Istanbul, May 26 (BNA): The Turkish lira fell on Thursday to its weakest level since December ahead of the central bank meeting in which it is expected to maintain the benchmark interest rate at 14% despite high inflation, depleted foreign exchange reserves and a prolonged decline in the currency. .
The lira has fallen nearly 20 percent this year, on top of the 44 percent it lost last year, largely due to a currency crisis in December triggered by a series of unconventional interest rate cuts in the second half of 2021, Reuters reported.
The currency was at 16.46 against the dollar in early trading and settled at 16.3950 at 0704 GMT, down 0.3% from Wednesday’s close.
And 15 economists polled by Reuters had predicted that the bank would keep interest rates later on Thursday. Some speculated that he would have to raise prices before the end of the year in light of the continued pressure on the lira, rising prices and tightening other central banks.
President Recep Tayyip Erdogan urged monetary easing to boost credit and exports and reverse Turkey’s chronic current account deficit. However, the deficit only increased due to higher energy costs and imports.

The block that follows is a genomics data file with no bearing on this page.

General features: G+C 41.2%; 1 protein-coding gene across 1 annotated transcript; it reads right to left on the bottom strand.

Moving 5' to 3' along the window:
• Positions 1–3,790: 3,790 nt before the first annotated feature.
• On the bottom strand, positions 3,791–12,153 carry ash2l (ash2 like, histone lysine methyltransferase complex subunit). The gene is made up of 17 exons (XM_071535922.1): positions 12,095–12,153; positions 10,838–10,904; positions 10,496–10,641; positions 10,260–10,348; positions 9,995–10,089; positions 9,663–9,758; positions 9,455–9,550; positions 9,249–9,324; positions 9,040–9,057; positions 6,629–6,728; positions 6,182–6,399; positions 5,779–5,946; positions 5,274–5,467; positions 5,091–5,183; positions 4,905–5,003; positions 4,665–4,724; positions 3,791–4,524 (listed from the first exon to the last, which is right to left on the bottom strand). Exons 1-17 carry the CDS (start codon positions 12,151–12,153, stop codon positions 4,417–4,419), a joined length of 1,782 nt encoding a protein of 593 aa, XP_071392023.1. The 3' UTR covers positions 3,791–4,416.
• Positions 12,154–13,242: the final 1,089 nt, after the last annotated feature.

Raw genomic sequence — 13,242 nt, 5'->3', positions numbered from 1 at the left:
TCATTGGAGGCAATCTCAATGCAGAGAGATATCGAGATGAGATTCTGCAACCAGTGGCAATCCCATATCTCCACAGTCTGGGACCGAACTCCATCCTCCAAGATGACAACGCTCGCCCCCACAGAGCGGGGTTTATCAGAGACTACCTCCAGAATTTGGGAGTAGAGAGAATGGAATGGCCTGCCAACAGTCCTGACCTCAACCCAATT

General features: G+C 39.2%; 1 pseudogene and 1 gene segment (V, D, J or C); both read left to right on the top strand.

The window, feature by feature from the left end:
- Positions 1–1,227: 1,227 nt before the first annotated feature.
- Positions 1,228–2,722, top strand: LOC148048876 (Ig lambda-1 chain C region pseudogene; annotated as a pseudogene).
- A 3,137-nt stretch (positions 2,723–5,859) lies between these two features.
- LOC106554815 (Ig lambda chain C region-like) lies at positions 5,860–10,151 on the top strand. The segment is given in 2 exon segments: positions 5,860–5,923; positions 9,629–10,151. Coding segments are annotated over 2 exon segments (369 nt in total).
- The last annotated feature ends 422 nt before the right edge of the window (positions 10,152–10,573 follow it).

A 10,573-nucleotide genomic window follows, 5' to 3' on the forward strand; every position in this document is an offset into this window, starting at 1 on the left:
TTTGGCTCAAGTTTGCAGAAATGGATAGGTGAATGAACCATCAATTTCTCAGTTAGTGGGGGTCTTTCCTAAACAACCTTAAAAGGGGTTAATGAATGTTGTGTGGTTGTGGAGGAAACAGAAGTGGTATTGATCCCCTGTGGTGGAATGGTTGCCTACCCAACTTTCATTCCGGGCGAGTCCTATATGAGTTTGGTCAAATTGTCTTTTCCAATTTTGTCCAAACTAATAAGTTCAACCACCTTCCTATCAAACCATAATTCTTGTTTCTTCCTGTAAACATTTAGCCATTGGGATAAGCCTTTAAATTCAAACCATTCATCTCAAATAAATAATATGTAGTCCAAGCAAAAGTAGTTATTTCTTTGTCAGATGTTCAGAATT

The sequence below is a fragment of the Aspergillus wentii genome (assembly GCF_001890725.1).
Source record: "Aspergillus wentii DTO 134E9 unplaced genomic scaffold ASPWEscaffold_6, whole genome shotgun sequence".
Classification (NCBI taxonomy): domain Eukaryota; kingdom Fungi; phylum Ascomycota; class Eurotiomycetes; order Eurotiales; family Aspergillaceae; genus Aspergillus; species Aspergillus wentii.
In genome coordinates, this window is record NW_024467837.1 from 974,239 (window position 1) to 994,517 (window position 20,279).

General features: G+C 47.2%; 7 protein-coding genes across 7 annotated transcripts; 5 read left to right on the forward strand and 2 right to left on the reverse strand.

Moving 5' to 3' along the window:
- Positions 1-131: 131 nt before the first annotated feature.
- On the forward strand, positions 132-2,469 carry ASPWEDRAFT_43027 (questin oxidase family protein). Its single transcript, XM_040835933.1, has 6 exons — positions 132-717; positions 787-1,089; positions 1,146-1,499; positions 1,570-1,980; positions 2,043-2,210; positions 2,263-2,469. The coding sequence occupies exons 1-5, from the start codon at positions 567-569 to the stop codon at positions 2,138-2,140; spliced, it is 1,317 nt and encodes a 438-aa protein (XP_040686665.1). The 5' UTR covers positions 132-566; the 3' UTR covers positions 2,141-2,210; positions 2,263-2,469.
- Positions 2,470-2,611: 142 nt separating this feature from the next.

Rising prices after years of double-digit inflation have shaken families and eroded Turks’ savings. Led by energy and food prices, inflation reached a two-decade high of 70 percent last month and is expected to rise further as the lira weakens.
“The central bank is not really free to raise interest rates. In fact, had it not been for the continued depreciation pressure on the lira exchange rate, they (the bank) might have lowered the rate,” Commerzbank said in a note. .
“We hold our view that the real interest rate in Turkey remains extremely negative; the next big move in the US dollar against the Turkish lira is approaching.”